Cancer patient pathways

If there is sufficient evidence to indicate that you may have cancer, your doctor will refer you to a cancer patient pathway. The cancer patient pathway is intended to provide predictability and security for you and your next of kin. Patient pathways are standard national patient pathways, which are intended to contribute to expeditious investigation and the start of treatment without any unnecessary waiting.

A patient pathway describes what is going to happen from the time cancer is suspected, until any treatment starts.

The aim of the patient pathways is to ensure that cancer patients encounter a well-organised, integrated and predictable pathway.  Strong emphasis is placed on ensuring that you as a patient receive appropriate information and are able to have a say in your own treatment.

What happens when I have been referred to a patient pathway?

If there is sufficient evidence to suggest that you may have cancer, your GP or other doctor will send a referral to the hospital requesting further investigations within the specialist health service. This is because the doctor is not able to rule out the possibility that you have cancer or another serious condition. The cancer patient pathway starts when the specialist health service receives the referral. You have the right to choose a hospital both when you have been referred for suspected cancer and if you have actually been diagnosed with cancer.

When you attend your first investigation appointment at the hospital or a doctor, you will be given information about

  • which investigations are relevant for you
  • when they will be carried out

The aim of these investigations is to determine whether or not you have cancer.

During the investigations, the possible cancer diagnosis will either be confirmed or disproven. Alternatively, you may be referred for further investigations concerning medical conditions other than cancer.

If the investigations show that you have cancer, you will be given information about possible treatment options and what will happen next. Decisions about your treatment will be made in consultation with you, normally based on an assessment carried out during a multidisciplinary team meeting.

The treatment you receive will depend on your diagnosis, but will include primary treatment and planned post-treatment care. This may include:

  • Surgery
  • Radiotherapy
  • Drug treatment
  • Active follow-up/monitoring
  • Palliative treatment
  • No treatment, if appropriate

Follow-up includes check-ups with your GP and/or in the specialist health service.

Pathway times in the cancer patient pathway

The number of days that each stage of the medical investigation should take has been defined for each pathway:

  • Phase 1: The time between the hospital receiving your referral and you attending your first investigation appointment.
  • Phase 2: The time between you attending your first investigation appointment and the completion of your investigations.
  • Phase 3: The time between you being diagnosed as having cancer and completing all your investigations and tests and the start of your treatment.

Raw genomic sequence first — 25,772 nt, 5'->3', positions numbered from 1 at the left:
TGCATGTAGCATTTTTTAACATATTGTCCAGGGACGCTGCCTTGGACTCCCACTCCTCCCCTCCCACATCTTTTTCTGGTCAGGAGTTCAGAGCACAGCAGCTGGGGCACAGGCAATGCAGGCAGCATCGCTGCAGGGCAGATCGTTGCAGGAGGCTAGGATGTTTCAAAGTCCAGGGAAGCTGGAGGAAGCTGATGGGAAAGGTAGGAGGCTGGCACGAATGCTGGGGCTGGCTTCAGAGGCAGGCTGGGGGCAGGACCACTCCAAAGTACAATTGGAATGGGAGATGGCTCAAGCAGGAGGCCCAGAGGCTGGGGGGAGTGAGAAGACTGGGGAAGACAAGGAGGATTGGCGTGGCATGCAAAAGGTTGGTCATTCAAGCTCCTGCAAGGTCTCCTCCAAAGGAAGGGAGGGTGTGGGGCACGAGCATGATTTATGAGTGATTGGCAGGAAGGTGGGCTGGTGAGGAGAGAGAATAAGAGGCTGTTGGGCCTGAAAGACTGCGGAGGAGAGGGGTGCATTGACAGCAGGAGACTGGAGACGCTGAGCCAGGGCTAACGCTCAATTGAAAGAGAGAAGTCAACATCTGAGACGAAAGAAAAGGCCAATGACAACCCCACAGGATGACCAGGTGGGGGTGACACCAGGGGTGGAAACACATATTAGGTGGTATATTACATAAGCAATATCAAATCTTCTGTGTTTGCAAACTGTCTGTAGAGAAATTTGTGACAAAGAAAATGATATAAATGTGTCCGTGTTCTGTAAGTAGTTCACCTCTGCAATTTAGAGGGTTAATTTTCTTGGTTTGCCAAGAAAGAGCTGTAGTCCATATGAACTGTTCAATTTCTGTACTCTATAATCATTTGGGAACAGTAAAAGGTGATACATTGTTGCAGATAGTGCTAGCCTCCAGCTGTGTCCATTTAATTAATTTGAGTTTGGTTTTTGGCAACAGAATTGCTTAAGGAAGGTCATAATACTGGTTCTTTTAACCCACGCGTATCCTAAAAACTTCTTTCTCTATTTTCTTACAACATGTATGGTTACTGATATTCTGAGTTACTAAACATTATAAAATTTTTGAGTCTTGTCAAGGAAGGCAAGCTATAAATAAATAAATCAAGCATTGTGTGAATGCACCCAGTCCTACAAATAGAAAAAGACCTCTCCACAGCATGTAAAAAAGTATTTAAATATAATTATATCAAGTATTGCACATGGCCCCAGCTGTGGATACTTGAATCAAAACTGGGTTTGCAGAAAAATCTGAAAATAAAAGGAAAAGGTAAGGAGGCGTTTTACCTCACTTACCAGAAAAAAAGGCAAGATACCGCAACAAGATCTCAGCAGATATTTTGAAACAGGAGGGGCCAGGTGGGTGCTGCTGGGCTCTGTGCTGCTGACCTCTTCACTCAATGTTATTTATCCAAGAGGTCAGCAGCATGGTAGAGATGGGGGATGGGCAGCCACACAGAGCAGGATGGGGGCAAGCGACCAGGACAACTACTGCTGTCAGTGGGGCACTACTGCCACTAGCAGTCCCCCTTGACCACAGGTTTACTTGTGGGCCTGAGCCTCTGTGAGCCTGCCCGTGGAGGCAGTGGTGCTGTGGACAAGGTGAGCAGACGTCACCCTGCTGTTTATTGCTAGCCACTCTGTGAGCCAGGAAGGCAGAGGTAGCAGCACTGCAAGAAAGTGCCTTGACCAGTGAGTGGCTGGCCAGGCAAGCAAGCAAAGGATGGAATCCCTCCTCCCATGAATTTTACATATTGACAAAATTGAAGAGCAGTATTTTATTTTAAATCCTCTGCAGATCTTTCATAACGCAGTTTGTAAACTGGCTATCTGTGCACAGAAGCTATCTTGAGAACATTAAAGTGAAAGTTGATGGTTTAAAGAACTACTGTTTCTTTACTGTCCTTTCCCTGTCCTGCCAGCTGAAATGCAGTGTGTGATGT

These are known as ‘pathway times’. Pathway times are not legally binding. In other words, you will not have a right/be entitled to have your medical investigations completed within the pathway time for your diagnosis, but every effort will be made to meet these deadlines and avoid unnecessary non-medical delays.

For some people, there may be medical reasons why the pathway should be longer or shorter than the times specified for the patient pathway concerned. One reason may be that you have another medical condition that must be investigated, stabilised or treated before any investigations and treatment for cancer can be carried out. Patients themselves occasionally wish to postpone an investigation or treatment.

What forms of cancer are there patient pathways for?

Patient pathways have been developed for 26 different types of cancer. Here you will find  the Directorate of Health's  patient information concerning medical investigations in patient pathways (in Norwegian)

The pathway coordinator will be responsible for your follow-up

The pathway coordinator is responsible for setting up your appointments, and is your contact person. All healthcare institutions/hospitals that investigate and treat cancer have their own pathway coordinators.

The pathway coordinator is to ensure continuity throughout the cancer pathway process. This means that investigation, treatment and follow-up takes place without unnecessary, non-medically justified, waiting time.

Who can answer questions about what?

You can contact the pathway coordinator if you have any practical questions about your investigations, appointments, etc. The pathway coordinator will often be a nurse, but they may also have a different professional background.

The doctor who refers you to the cancer pathway will explain what the patient pathway is and what you can expect. If you have any questions about the cancer patient pathway, you can contact your doctor, the pathway coordinator or a doctor in the specialist health service.

It will always be the doctor who answers medical questions.

Norwegian Cancer Society

21 49 49 21

Monday-Friday from 09:00 to 15:45

Content provided by The Norwegian Directorate of Health

The Norwegian Directorate of Health. Cancer patient pathways. [Internet]. Oslo: The Norwegian Directorate of Health; updated Friday, September 1, 2023 [retrieved Sunday, April 14, 2024]. Available from:

Last updated Friday, September 1, 2023